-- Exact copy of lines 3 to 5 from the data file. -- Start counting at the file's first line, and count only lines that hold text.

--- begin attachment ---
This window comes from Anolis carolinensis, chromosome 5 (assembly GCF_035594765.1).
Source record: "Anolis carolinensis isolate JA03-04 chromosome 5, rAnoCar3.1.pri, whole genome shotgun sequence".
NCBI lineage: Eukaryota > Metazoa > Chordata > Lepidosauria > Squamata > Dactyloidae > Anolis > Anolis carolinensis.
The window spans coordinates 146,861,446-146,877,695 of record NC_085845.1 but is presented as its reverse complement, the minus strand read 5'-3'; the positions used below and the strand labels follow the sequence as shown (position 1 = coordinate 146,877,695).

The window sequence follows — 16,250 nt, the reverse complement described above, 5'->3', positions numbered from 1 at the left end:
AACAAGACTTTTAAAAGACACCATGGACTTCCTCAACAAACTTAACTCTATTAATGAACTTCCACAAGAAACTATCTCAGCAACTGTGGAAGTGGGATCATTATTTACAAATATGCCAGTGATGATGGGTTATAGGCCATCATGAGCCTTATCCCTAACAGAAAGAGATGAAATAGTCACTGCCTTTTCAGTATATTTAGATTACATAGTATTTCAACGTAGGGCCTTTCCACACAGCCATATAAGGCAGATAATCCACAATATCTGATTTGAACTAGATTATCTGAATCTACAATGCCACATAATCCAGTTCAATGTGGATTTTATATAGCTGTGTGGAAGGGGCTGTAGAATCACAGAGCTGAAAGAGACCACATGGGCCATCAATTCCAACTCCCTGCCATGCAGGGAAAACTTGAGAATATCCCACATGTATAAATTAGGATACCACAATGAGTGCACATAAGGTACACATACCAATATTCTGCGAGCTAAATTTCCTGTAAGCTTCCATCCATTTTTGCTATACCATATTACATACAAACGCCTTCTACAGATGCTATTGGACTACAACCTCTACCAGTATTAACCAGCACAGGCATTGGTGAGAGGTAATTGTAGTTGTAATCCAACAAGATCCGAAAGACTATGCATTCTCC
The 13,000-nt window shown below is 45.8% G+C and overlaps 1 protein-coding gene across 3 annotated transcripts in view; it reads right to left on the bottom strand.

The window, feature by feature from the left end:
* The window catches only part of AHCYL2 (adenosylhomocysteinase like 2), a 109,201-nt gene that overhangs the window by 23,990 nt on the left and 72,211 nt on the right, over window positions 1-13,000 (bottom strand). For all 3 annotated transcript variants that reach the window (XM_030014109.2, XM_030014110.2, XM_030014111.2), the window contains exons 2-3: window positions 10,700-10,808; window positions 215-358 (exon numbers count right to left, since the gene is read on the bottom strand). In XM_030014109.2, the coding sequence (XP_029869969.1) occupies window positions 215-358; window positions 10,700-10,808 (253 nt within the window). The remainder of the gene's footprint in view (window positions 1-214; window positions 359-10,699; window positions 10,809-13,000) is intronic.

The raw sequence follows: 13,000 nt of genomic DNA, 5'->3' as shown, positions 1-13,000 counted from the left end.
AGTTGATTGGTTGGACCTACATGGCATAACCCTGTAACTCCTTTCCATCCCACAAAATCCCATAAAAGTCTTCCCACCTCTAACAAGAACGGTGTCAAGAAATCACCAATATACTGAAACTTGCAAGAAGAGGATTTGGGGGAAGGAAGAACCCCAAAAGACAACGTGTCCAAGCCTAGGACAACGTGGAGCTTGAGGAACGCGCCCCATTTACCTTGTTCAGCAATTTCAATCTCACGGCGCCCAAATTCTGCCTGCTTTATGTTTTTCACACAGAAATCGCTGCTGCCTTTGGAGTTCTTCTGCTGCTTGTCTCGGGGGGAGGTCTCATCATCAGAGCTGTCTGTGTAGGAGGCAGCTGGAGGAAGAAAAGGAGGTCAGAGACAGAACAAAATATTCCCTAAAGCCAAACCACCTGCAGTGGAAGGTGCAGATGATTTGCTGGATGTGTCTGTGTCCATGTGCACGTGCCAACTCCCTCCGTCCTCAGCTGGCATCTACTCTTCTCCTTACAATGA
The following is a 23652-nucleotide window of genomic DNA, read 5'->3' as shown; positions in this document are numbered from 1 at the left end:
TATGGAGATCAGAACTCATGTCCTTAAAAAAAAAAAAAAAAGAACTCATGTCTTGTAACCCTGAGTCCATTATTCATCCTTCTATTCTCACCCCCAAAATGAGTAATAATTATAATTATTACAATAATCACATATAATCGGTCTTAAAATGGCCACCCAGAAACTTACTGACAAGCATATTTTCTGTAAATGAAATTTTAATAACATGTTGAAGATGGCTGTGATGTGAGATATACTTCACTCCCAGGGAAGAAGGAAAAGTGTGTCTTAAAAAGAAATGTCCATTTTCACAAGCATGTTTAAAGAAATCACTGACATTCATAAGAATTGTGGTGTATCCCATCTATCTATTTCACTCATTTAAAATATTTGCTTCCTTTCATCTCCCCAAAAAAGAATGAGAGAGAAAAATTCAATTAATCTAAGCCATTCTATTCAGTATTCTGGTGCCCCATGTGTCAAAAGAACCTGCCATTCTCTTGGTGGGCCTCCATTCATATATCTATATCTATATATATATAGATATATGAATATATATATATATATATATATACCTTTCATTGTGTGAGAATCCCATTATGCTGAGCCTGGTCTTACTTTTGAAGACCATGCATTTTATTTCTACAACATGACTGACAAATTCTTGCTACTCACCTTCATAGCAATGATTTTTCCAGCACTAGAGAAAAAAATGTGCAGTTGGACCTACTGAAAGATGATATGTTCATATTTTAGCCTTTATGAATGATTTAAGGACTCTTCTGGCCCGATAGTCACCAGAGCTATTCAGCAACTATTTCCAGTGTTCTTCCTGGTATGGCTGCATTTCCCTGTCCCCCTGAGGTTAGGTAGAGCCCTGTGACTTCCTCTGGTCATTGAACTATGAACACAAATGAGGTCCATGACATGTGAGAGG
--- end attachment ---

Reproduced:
NCBI lineage: Eukaryota > Metazoa > Chordata > Lepidosauria > Squamata > Dactyloidae > Anolis > Anolis carolinensis.
The window spans coordinates 146,861,446-146,877,695 of record NC_085845.1 but is presented as its reverse complement, the minus strand read 5'-3'; the positions used below and the strand labels follow the sequence as shown (position 1 = coordinate 146,877,695).

The window sequence follows — 16,250 nt, the reverse complement described above, 5'->3', positions numbered from 1 at the left end: